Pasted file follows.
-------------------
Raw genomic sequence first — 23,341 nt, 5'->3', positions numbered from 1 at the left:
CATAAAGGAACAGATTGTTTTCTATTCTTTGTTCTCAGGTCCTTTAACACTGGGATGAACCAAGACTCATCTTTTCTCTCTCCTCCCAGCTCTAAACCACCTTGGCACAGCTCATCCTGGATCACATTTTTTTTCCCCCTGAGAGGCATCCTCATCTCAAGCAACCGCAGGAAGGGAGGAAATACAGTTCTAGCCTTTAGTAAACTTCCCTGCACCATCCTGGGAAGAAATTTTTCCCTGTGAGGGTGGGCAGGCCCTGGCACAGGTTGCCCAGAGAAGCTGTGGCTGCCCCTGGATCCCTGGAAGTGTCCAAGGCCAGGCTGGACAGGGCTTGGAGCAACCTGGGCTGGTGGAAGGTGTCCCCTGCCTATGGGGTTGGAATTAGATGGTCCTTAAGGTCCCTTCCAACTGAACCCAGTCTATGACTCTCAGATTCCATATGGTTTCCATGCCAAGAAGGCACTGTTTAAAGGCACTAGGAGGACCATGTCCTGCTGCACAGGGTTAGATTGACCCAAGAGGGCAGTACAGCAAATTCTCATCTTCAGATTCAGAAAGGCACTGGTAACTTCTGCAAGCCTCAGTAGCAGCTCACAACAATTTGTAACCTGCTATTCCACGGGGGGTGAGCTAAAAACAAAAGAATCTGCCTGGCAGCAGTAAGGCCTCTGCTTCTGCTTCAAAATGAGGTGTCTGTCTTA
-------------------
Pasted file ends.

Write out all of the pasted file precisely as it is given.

Raw genomic sequence first — 23,341 nt, 5'->3', positions numbered from 1 at the left:
CATAAAGGAACAGATTGTTTTCTATTCTTTGTTCTCAGGTCCTTTAACACTGGGATGAACCAAGACTCATCTTTTCTCTCTCCTCCCAGCTCTAAACCACCTTGGCACAGCTCATCCTGGATCACATTTTTTTTCCCCCTGAGAGGCATCCTCATCTCAAGCAACCGCAGGAAGGGAGGAAATACAGTTCTAGCCTTTAGTAAACTTCCCTGCACCATCCTGGGAAGAAATTTTTCCCTGTGAGGGTGGGCAGGCCCTGGCACAGGTTGCCCAGAGAAGCTGTGGCTGCCCCTGGATCCCTGGAAGTGTCCAAGGCCAGGCTGGACAGGGCTTGGAGCAACCTGGGCTGGTGGAAGGTGTCCCCTGCCTATGGGGTTGGAATTAGATGGTCCTTAAGGTCCCTTCCAACTGAACCCAGTCTATGACTCTCAGATTCCATATGGTTTCCATGCCAAGAAGGCACTGTTTAAAGGCACTAGGAGGACCATGTCCTGCTGCACAGGGTTAGATTGACCCAAGAGGGCAGTACAGCAAATTCTCATCTTCAGATTCAGAAAGGCACTGGTAACTTCTGCAAGCCTCAGTAGCAGCTCACAACAATTTGTAACCTGCTATTCCACGGGGGGTGAGCTAAAAACAAAAGAATCTGCCTGGCAGCAGTAAGGCCTCTGCTTCTGCTTCAAAATGAGGTGTCTGTCTTA